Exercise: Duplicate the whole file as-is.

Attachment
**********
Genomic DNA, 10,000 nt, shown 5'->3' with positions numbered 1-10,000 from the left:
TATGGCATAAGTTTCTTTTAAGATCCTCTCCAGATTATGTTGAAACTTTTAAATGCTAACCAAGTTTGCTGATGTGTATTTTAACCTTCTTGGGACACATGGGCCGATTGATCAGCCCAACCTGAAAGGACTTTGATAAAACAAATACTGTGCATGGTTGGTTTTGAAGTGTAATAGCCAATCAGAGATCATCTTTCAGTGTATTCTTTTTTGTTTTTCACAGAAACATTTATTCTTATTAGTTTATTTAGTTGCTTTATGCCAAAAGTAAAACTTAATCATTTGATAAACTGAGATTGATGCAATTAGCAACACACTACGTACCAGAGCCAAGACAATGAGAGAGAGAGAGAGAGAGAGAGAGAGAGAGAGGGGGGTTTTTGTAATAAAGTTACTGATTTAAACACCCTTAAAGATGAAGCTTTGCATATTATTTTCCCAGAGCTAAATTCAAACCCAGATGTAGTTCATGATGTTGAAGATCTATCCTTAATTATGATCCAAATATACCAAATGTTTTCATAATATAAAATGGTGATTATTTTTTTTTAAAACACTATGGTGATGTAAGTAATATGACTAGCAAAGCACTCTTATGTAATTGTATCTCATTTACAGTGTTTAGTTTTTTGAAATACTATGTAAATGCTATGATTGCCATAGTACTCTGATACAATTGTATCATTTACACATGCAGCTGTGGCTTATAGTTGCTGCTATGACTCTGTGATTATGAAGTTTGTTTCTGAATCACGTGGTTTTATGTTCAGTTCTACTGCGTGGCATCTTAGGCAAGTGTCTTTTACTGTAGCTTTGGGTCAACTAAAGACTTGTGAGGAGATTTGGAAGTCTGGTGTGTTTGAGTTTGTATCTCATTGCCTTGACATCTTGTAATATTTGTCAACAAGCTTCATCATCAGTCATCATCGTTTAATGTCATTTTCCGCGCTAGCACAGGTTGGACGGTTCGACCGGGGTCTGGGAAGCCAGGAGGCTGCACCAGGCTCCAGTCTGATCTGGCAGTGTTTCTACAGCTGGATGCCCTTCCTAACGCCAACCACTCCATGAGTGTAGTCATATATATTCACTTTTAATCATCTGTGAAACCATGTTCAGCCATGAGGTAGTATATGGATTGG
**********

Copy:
Genomic DNA, 10,000 nt, shown 5'->3' with positions numbered 1-10,000 from the left:
TATGGCATAAGTTTCTTTTAAGATCCTCTCCAGATTATGTTGAAACTTTTAAATGCTAACCAAGTTTGCTGATGTGTATTTTAACCTTCTTGGGACACATGGGCCGATTGATCAGCCCAACCTGAAAGGACTTTGATAAAACAAATACTGTGCATGGTTGGTTTTGAAGTGTAATAGCCAATCAGAGATCATCTTTCAGTGTATTCTTTTTTGTTTTTCACAGAAACATTTATTCTTATTAGTTTATTTAGTTGCTTTATGCCAAAAGTAAAACTTAATCATTTGATAAACTGAGATTGATGCAATTAGCAACACACTACGTACCAGAGCCAAGACAATGAGAGAGAGAGAGAGAGAGAGAGAGAGAGAGAGGGGGGTTTTTGTAATAAAGTTACTGATTTAAACACCCTTAAAGATGAAGCTTTGCATATTATTTTCCCAGAGCTAAATTCAAACCCAGATGTAGTTCATGATGTTGAAGATCTATCCTTAATTATGATCCAAATATACCAAATGTTTTCATAATATAAAATGGTGATTATTTTTTTTTAAAACACTATGGTGATGTAAGTAATATGACTAGCAAAGCACTCTTATGTAATTGTATCTCATTTACAGTGTTTAGTTTTTTGAAATACTATGTAAATGCTATGATTGCCATAGTACTCTGATACAATTGTATCATTTACACATGCAGCTGTGGCTTATAGTTGCTGCTATGACTCTGTGATTATGAAGTTTGTTTCTGAATCACGTGGTTTTATGTTCAGTTCTACTGCGTGGCATCTTAGGCAAGTGTCTTTTACTGTAGCTTTGGGTCAACTAAAGACTTGTGAGGAGATTTGGAAGTCTGGTGTGTTTGAGTTTGTATCTCATTGCCTTGACATCTTGTAATATTTGTCAACAAGCTTCATCATCAGTCATCATCGTTTAATGTCATTTTCCGCGCTAGCACAGGTTGGACGGTTCGACCGGGGTCTGGGAAGCCAGGAGGCTGCACCAGGCTCCAGTCTGATCTGGCAGTGTTTCTACAGCTGGATGCCCTTCCTAACGCCAACCACTCCATGAGTGTAGTCATATATATTCACTTTTAATCATCTGTGAAACCATGTTCAGCCATGAGGTAGTATATGGATTGG